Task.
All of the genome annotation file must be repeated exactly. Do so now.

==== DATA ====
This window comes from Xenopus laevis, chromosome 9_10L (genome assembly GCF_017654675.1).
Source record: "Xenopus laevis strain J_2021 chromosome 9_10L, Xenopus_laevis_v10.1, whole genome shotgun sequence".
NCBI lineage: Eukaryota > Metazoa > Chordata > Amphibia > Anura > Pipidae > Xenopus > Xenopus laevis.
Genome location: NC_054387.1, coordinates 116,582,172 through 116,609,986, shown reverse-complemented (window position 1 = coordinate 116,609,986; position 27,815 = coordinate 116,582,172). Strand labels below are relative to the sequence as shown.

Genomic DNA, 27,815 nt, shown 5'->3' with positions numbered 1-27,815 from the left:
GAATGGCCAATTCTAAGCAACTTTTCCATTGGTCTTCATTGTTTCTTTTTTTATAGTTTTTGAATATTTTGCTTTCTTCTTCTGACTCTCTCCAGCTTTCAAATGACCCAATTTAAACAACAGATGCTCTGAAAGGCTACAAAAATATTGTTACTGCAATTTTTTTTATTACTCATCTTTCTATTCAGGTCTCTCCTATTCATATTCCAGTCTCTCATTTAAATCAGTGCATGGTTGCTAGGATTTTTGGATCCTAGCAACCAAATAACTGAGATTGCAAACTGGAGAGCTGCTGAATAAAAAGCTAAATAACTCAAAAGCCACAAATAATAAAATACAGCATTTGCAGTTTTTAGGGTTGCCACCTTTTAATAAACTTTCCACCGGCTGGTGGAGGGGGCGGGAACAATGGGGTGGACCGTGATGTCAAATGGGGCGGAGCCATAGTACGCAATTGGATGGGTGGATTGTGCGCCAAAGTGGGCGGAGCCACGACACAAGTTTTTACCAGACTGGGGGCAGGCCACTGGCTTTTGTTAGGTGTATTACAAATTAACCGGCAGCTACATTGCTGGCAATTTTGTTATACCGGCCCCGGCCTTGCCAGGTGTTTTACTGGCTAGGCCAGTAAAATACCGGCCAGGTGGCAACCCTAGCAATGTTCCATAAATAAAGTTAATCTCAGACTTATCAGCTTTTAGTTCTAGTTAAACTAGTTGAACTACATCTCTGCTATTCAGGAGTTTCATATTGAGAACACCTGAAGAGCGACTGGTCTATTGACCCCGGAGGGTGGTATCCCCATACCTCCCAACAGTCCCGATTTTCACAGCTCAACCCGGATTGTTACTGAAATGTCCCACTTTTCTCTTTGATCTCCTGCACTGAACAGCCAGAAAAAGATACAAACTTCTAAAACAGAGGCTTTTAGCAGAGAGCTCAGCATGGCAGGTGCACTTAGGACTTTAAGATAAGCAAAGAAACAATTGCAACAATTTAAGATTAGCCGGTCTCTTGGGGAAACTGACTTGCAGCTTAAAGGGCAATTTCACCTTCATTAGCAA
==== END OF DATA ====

This window comes from Xenopus laevis, chromosome 9_10L (genome assembly GCF_017654675.1).
Source record: "Xenopus laevis strain J_2021 chromosome 9_10L, Xenopus_laevis_v10.1, whole genome shotgun sequence".
NCBI lineage: Eukaryota > Metazoa > Chordata > Amphibia > Anura > Pipidae > Xenopus > Xenopus laevis.
Genome location: NC_054387.1, coordinates 116,582,172 through 116,609,986, shown reverse-complemented (window position 1 = coordinate 116,609,986; position 27,815 = coordinate 116,582,172). Strand labels below are relative to the sequence as shown.

Genomic DNA, 27,815 nt, shown 5'->3' with positions numbered 1-27,815 from the left:
GAATGGCCAATTCTAAGCAACTTTTCCATTGGTCTTCATTGTTTCTTTTTTTATAGTTTTTGAATATTTTGCTTTCTTCTTCTGACTCTCTCCAGCTTTCAAATGACCCAATTTAAACAACAGATGCTCTGAAAGGCTACAAAAATATTGTTACTGCAATTTTTTTTATTACTCATCTTTCTATTCAGGTCTCTCCTATTCATATTCCAGTCTCTCATTTAAATCAGTGCATGGTTGCTAGGATTTTTGGATCCTAGCAACCAAATAACTGAGATTGCAAACTGGAGAGCTGCTGAATAAAAAGCTAAATAACTCAAAAGCCACAAATAATAAAATACAGCATTTGCAGTTTTTAGGGTTGCCACCTTTTAATAAACTTTCCACCGGCTGGTGGAGGGGGCGGGAACAATGGGGTGGACCGTGATGTCAAATGGGGCGGAGCCATAGTACGCAATTGGATGGGTGGATTGTGCGCCAAAGTGGGCGGAGCCACGACACAAGTTTTTACCAGACTGGGGGCAGGCCACTGGCTTTTGTTAGGTGTATTACAAATTAACCGGCAGCTACATTGCTGGCAATTTTGTTATACCGGCCCCGGCCTTGCCAGGTGTTTTACTGGCTAGGCCAGTAAAATACCGGCCAGGTGGCAACCCTAGCAATGTTCCATAAATAAAGTTAATCTCAGACTTATCAGCTTTTAGTTCTAGTTAAACTAGTTGAACTACATCTCTGCTATTCAGGAGTTTCATATTGAGAACACCTGAAGAGCGACTGGTCTATTGACCCCGGAGGGTGGTATCCCCATACCTCCCAACAGTCCCGATTTTCACAGCTCAACCCGGATTGTTACTGAAATGTCCCACTTTTCTCTTTGATCTCCTGCACTGAACAGCCAGAAAAAGATACAAACTTCTAAAACAGAGGCTTTTAGCAGAGAGCTCAGCATGGCAGGTGCACTTAGGACTTTAAGATAAGCAAAGAAACAATTGCAACAATTTAAGATTAGCCGGTCTCTTGGGGAAACTGACTTGCAGCTTAAAGGGCAATTTCACCTTCATTAGCAA